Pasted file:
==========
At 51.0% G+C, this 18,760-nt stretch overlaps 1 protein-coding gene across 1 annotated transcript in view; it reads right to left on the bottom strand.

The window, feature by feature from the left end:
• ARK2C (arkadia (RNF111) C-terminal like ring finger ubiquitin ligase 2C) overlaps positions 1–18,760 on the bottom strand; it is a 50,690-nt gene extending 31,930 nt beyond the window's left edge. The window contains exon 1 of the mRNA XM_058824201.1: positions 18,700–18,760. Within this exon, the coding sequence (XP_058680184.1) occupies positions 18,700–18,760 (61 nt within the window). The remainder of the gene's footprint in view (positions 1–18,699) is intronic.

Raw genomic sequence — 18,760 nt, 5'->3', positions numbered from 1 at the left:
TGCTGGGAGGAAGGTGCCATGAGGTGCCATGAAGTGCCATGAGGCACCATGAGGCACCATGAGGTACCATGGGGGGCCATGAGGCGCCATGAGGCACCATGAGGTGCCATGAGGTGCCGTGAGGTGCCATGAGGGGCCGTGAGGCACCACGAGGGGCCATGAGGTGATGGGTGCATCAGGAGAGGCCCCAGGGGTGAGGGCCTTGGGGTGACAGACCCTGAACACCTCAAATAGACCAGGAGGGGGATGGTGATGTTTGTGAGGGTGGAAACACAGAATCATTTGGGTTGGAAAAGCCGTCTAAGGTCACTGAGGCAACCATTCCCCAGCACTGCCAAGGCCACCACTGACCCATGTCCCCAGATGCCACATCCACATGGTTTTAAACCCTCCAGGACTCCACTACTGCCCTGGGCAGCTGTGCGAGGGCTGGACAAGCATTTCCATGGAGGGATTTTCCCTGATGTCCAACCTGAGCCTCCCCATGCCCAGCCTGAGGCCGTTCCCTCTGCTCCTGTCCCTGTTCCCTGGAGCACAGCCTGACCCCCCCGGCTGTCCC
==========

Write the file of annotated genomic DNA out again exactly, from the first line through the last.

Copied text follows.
At 51.0% G+C, this 18,760-nt stretch overlaps 1 protein-coding gene across 1 annotated transcript in view; it reads right to left on the bottom strand.

The window, feature by feature from the left end:
• ARK2C (arkadia (RNF111) C-terminal like ring finger ubiquitin ligase 2C) overlaps positions 1–18,760 on the bottom strand; it is a 50,690-nt gene extending 31,930 nt beyond the window's left edge. The window contains exon 1 of the mRNA XM_058824201.1: positions 18,700–18,760. Within this exon, the coding sequence (XP_058680184.1) occupies positions 18,700–18,760 (61 nt within the window). The remainder of the gene's footprint in view (positions 1–18,699) is intronic.

Raw genomic sequence — 18,760 nt, 5'->3', positions numbered from 1 at the left:
TGCTGGGAGGAAGGTGCCATGAGGTGCCATGAAGTGCCATGAGGCACCATGAGGCACCATGAGGTACCATGGGGGGCCATGAGGCGCCATGAGGCACCATGAGGTGCCATGAGGTGCCGTGAGGTGCCATGAGGGGCCGTGAGGCACCACGAGGGGCCATGAGGTGATGGGTGCATCAGGAGAGGCCCCAGGGGTGAGGGCCTTGGGGTGACAGACCCTGAACACCTCAAATAGACCAGGAGGGGGATGGTGATGTTTGTGAGGGTGGAAACACAGAATCATTTGGGTTGGAAAAGCCGTCTAAGGTCACTGAGGCAACCATTCCCCAGCACTGCCAAGGCCACCACTGACCCATGTCCCCAGATGCCACATCCACATGGTTTTAAACCCTCCAGGACTCCACTACTGCCCTGGGCAGCTGTGCGAGGGCTGGACAAGCATTTCCATGGAGGGATTTTCCCTGATGTCCAACCTGAGCCTCCCCATGCCCAGCCTGAGGCCGTTCCCTCTGCTCCTGTCCCTGTTCCCTGGAGCACAGCCTGACCCCCCCGGCTGTCCC